Lessons in hard knocks from chronicler of class divisions

George Orwell was a scholar who attracted no fees and a great deal of resentment. He was told he could not have a cricket bat as his parents "couldn't possibly afford it".

Such, Such, Were the Joys An Essay
George Orwell
Penguin, £0.99

Penguin is publishing a 56-page essay written by George Orwell that even he considered to be so libellous it wasn’t seen anywhere until after 1952, when the wife of the headmaster of St Cyprian’s prep school finally died. She was referred to as Flip, and her husband was called Sambo — by the boys that is — in what may sound like an affectionate term, but Orwell clearly loathed them.

St Cyprian’s “…was an expensive and snobbish school which was in the process of becoming more snobbish, and, I imagine, more expensive.” It was one of a number of private, feepaying schools that was a kind of primary school for toffs that went on to Eton when they were 13. If the titled or rich were not intellectually up to it, they went to lesser establishments such as Uppingham. The first thing Orwell did on arrival was to serially wet his bed, a symptom of fright and being taken from your family at about seven years old, but considered a crime at St Cyprian’s, punishable by a thrashing.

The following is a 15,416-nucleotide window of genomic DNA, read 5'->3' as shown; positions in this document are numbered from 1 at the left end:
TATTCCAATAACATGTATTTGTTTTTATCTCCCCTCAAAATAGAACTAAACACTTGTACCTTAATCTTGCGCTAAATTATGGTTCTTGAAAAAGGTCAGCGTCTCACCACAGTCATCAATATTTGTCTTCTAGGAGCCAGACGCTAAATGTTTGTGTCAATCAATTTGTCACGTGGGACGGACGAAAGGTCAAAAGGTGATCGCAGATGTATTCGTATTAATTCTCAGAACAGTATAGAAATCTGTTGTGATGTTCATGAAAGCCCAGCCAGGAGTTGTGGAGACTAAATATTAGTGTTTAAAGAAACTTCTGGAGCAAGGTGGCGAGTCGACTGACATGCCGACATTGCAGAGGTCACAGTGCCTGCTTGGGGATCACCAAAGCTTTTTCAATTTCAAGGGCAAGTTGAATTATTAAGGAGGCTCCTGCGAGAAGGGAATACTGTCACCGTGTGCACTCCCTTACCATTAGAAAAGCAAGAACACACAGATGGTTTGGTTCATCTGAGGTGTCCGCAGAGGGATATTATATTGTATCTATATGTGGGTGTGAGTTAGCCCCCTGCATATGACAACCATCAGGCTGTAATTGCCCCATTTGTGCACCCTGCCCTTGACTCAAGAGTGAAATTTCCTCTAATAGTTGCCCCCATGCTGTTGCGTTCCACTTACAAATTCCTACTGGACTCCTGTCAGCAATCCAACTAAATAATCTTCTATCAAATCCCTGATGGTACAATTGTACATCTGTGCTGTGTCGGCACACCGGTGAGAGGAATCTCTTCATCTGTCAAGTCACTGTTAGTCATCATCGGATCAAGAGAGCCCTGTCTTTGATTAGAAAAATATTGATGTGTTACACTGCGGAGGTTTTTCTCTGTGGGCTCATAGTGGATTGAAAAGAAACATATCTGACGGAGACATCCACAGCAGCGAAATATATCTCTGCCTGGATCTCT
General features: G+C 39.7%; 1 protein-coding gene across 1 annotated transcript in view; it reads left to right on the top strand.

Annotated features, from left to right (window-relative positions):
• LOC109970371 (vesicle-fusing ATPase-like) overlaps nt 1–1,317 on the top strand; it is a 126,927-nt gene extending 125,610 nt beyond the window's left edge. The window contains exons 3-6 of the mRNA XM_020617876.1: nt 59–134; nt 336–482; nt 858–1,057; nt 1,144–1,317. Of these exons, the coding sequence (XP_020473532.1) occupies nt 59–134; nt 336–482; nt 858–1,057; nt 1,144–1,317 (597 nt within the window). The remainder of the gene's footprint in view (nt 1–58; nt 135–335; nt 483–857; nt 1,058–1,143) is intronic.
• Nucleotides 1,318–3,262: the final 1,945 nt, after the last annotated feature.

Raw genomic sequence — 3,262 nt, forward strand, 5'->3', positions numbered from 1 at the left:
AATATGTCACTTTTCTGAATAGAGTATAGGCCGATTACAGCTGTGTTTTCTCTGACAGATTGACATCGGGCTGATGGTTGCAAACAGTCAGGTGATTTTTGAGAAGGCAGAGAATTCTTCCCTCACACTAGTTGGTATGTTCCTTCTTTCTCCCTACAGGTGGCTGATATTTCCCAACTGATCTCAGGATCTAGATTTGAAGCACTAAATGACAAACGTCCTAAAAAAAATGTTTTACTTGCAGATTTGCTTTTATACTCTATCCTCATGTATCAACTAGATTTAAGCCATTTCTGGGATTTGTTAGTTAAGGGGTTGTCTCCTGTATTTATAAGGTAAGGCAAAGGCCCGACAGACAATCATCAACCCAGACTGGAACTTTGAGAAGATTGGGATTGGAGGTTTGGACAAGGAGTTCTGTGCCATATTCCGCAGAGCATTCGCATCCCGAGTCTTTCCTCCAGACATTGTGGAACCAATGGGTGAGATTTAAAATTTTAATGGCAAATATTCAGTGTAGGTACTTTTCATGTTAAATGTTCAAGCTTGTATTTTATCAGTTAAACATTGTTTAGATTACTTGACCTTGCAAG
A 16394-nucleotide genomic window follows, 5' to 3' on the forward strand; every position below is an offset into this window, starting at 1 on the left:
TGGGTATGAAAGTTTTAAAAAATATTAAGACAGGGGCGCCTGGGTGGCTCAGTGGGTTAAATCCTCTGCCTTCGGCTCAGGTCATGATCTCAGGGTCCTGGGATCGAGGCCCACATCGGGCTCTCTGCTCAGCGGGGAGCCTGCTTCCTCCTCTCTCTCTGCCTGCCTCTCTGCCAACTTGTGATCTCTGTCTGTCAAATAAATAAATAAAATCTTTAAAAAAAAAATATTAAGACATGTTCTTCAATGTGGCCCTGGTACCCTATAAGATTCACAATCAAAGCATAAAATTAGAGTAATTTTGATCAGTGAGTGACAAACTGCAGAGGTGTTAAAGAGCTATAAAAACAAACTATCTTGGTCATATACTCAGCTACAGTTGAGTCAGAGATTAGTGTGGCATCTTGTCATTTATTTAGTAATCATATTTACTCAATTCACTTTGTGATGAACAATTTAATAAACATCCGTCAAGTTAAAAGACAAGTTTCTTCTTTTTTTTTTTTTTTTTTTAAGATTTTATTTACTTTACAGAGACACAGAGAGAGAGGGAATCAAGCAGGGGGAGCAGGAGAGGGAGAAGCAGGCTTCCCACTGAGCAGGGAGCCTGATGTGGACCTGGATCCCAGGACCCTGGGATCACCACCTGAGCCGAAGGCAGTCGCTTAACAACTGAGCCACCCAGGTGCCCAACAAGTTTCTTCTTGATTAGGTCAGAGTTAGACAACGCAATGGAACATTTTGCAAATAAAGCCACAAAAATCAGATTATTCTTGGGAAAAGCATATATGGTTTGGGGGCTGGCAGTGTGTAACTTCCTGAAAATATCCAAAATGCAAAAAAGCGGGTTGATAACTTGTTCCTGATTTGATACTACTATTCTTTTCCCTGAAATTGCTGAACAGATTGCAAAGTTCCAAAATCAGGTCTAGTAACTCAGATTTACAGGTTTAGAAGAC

Orwell came out of his first beating and defiantly announced that it ‘didn’t hurt’. When asked to repeat this he did so, and was given a second beating so severe that it went on for five minutes and it really did hurt. St Cyprian’s was where Orwell must have been inspired by the complexities of class, and why he became its greatest chronicler. Some boys were rich and thick, but were revered by Flip and Sambo as they paid the full fees. Some were titled and were fed cakes and affability.

Orwell was a scholar who attracted no fees and a great deal of resentment. He was told he could not have a cricket bat as his parents “couldn’t possibly afford it”, and pressure was applied on him to achieve results — which he did by attaining two scholarships and then going on to Eton.

The primary ingredients of a great writer are observation, yes, but also bloody-mindedness. Hale, the big bully, learned of this trait after he had laid into Orwell once too often. “I let a minute go by and I walked up to Hale with the most harmless air I could assume, and then, getting the weight of my body behind it, smashed my fist into his face.”

There are oddities about this piece. It is narrowly focussed, as the war is not mentioned at all and Orwell would have been at the school during the Somme, and, although he hated his time at St Cyprian’s, there are other former pupils such as Cecil Beaton who thought his time there was “hilariously funny”.


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